Send to

Choose Destination
Adv Immunol. 2005;87:123-62.

Pathogenic T-cell clones in autoimmune diabetes: more lessons from the NOD mouse.

Author information

Department of Immunology, Barbara Davis Center for Childhood Diabetes, University of Colorado Health Sciences Center, National Jewish Medical and Research Center, Denver, Colorado 80206, USA.


T-cell clones that can efficiently transfer diabetes to prediabetic nonobese diabetic (NOD) mice provide a powerful approach to dissecting the autoimmune disease process and for investigating immunoregulation. Diabetogenic T-cell clones carried in culture allow for detailed analysis of T-cell effector function and in vivo activity, and thus the contribution of a single clonotype to pathogenesis can be studied. As T cells comprising most or all of the repertoire in T-cell receptor transgenic (TCR-Tg) mice, diabetogenic T-cell clones have led to new variations on the NOD mouse model of autoimmune disease. T-cell clones are being used to screen peptide libraries and proteomic arrays to identify the autoantigens that drive these clones in vivo and to extend our knowledge of the processes that give rise to these antigens. With the identification of peptide agonists and natural ligands, the development of MHC-peptide multimers has been possible. These reagents can track T cells in vivo and thus provide new approaches for disease diagnosis and therapy as well as a versatile set of tools for basic research on how T cells contribute to autoimmune disease.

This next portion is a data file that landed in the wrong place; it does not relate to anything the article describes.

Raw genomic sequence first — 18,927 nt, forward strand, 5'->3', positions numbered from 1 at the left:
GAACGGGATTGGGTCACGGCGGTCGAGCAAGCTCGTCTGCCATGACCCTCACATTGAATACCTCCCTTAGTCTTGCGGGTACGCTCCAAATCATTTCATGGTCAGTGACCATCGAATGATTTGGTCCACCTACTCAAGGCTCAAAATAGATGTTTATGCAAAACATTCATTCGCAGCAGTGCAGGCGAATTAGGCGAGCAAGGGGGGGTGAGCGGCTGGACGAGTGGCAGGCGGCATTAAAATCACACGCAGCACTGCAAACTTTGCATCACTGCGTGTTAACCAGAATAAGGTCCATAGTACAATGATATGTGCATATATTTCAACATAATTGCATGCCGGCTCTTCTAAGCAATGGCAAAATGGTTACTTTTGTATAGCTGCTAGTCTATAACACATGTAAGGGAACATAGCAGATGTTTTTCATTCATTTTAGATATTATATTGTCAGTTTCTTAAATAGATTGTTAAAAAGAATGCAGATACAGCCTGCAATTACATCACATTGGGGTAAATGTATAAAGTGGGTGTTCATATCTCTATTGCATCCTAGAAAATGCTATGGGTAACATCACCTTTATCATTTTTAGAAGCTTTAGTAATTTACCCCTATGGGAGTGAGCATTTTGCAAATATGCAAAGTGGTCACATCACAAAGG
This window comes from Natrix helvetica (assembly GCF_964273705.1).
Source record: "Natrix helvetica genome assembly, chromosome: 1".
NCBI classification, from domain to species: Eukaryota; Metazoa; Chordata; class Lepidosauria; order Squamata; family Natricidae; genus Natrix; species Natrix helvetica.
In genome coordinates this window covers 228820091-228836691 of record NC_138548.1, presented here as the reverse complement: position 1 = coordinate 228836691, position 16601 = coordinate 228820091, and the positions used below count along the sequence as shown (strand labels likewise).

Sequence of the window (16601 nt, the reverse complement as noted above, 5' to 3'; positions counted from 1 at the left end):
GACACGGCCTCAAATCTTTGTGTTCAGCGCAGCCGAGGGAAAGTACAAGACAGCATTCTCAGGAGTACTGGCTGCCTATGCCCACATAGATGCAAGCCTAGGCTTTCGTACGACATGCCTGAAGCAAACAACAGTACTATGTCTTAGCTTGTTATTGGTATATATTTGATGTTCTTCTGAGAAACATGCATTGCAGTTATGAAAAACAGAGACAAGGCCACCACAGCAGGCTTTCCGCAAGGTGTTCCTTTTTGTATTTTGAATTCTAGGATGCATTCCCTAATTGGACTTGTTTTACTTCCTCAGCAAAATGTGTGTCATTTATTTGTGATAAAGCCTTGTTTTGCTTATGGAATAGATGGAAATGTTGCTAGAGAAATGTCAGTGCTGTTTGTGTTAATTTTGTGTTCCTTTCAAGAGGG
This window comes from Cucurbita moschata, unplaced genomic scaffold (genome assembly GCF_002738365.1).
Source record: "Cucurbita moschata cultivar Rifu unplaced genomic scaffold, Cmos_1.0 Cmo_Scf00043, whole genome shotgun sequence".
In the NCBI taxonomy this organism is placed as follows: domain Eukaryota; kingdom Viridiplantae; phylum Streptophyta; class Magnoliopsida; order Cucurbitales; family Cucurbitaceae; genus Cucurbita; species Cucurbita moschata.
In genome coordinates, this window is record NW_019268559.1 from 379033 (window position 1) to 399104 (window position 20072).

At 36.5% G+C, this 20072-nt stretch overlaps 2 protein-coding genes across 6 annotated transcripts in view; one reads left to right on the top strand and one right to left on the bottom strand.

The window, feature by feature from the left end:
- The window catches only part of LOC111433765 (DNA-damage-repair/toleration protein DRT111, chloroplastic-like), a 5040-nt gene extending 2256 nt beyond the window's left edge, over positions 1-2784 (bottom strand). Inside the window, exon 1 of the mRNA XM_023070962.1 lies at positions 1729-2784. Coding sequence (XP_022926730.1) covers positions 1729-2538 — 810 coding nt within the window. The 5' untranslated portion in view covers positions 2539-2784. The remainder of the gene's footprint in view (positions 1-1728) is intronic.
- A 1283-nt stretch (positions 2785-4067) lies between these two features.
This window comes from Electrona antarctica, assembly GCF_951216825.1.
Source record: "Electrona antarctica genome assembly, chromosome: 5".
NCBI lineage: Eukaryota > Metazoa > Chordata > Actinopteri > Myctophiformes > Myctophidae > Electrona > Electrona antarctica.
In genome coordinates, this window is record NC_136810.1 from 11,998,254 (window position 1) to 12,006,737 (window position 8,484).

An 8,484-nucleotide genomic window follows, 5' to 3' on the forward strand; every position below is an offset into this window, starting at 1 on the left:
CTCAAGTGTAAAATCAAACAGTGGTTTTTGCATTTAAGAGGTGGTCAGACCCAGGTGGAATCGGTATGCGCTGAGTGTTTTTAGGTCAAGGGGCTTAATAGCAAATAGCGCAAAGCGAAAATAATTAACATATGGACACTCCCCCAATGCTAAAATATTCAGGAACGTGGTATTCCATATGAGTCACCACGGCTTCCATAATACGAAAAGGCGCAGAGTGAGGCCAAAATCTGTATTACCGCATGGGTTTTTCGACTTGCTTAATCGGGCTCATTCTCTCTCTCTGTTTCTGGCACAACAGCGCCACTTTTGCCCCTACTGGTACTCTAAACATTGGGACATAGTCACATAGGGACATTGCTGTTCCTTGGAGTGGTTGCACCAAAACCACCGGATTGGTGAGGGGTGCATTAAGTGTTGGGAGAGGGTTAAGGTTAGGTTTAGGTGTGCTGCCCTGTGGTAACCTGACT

[Indexed for MEDLINE]

Supplemental Content

Full text links

Icon for Elsevier Science
Loading ...
Support Center